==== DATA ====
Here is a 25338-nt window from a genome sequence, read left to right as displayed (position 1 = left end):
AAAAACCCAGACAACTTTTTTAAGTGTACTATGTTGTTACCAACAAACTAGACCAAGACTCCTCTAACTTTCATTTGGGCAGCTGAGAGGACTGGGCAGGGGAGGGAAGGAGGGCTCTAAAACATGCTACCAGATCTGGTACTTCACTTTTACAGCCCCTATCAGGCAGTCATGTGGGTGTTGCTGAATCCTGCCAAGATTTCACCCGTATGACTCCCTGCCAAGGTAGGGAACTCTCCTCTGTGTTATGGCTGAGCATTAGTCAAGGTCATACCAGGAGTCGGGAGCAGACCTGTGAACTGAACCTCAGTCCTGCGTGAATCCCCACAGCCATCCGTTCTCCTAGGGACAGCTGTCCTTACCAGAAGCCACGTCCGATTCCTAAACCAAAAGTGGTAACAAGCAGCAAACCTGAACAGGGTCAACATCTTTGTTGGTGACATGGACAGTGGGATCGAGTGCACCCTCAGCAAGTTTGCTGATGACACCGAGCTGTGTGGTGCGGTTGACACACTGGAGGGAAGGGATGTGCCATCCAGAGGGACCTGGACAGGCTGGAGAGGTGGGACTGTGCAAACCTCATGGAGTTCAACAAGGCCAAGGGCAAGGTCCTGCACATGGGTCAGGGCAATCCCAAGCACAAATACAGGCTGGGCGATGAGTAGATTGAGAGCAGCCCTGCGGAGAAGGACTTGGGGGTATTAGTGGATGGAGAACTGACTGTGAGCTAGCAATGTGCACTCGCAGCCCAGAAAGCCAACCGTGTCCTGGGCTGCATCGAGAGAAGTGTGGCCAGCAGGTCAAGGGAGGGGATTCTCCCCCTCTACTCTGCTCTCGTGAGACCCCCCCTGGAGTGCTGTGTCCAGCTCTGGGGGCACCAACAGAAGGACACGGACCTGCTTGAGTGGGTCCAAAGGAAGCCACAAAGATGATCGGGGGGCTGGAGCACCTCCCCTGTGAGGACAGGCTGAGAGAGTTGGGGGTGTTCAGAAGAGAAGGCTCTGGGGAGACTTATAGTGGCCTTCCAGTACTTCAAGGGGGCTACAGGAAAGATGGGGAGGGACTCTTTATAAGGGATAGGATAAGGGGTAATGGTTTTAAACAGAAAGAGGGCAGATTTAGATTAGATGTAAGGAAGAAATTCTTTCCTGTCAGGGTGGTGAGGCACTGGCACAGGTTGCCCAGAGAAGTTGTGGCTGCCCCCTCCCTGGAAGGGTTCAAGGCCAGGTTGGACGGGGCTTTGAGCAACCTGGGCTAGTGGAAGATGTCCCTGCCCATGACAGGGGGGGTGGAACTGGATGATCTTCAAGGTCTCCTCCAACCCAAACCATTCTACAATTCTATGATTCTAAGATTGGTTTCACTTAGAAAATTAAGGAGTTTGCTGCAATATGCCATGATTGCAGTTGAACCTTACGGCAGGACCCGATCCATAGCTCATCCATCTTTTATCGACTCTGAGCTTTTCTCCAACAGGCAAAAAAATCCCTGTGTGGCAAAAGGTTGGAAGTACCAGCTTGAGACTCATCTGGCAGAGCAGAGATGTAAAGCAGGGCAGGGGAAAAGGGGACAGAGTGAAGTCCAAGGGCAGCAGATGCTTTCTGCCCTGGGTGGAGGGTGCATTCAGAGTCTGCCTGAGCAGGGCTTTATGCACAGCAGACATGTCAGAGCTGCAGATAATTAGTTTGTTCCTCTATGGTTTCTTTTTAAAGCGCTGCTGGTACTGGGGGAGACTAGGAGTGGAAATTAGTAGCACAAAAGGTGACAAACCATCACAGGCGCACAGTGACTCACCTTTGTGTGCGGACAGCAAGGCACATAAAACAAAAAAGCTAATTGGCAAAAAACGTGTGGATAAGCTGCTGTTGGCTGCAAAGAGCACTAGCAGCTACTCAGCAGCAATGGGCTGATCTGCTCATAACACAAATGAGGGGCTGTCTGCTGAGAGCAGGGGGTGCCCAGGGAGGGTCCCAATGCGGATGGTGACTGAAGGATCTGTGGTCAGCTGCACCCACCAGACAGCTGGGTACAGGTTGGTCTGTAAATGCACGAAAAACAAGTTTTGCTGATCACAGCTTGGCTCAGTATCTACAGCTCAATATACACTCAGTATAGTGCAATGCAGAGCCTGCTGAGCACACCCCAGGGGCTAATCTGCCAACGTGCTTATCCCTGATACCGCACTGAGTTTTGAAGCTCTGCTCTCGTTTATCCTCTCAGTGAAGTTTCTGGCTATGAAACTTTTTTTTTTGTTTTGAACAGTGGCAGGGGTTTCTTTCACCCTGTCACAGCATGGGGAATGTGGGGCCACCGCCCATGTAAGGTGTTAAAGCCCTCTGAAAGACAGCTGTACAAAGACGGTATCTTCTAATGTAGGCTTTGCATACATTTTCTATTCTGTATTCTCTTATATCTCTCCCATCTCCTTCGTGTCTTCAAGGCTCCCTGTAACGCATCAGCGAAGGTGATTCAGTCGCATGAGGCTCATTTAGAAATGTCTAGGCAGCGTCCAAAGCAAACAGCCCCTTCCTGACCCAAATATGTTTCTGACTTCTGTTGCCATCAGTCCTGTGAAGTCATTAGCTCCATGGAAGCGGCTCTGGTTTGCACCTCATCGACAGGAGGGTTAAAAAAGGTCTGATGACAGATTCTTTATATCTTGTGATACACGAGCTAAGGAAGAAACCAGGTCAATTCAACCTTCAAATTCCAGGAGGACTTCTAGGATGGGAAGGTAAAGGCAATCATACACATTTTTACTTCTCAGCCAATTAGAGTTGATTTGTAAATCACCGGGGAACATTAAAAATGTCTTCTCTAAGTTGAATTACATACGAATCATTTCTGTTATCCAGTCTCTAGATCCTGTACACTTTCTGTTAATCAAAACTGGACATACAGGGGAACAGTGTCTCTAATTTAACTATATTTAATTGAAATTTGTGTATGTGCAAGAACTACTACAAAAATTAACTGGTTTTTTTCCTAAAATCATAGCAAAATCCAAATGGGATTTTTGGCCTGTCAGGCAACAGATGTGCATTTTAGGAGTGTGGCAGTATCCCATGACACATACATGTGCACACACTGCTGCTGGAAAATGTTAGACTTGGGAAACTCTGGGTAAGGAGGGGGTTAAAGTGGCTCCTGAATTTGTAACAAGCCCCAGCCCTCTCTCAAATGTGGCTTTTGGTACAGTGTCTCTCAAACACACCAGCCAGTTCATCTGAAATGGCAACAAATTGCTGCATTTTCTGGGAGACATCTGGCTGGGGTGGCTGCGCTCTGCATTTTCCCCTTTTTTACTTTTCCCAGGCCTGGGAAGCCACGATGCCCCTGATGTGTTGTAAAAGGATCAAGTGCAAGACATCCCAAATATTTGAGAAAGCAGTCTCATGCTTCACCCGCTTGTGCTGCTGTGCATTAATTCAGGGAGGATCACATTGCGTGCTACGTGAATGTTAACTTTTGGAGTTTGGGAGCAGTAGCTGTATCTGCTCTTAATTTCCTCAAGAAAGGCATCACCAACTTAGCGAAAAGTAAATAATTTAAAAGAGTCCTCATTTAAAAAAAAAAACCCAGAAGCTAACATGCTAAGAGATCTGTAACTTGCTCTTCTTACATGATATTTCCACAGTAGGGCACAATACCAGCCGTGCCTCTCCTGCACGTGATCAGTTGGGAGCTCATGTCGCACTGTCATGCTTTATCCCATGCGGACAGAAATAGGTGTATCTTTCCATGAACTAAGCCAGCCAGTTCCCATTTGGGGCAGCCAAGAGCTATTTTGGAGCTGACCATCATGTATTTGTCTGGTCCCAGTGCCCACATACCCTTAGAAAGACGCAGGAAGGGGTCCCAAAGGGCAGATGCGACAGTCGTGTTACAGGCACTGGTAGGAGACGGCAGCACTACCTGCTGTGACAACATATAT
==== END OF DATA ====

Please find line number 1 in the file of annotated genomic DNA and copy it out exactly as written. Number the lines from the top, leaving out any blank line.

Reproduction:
Here is a 25338-nt window from a genome sequence, read left to right as displayed (position 1 = left end):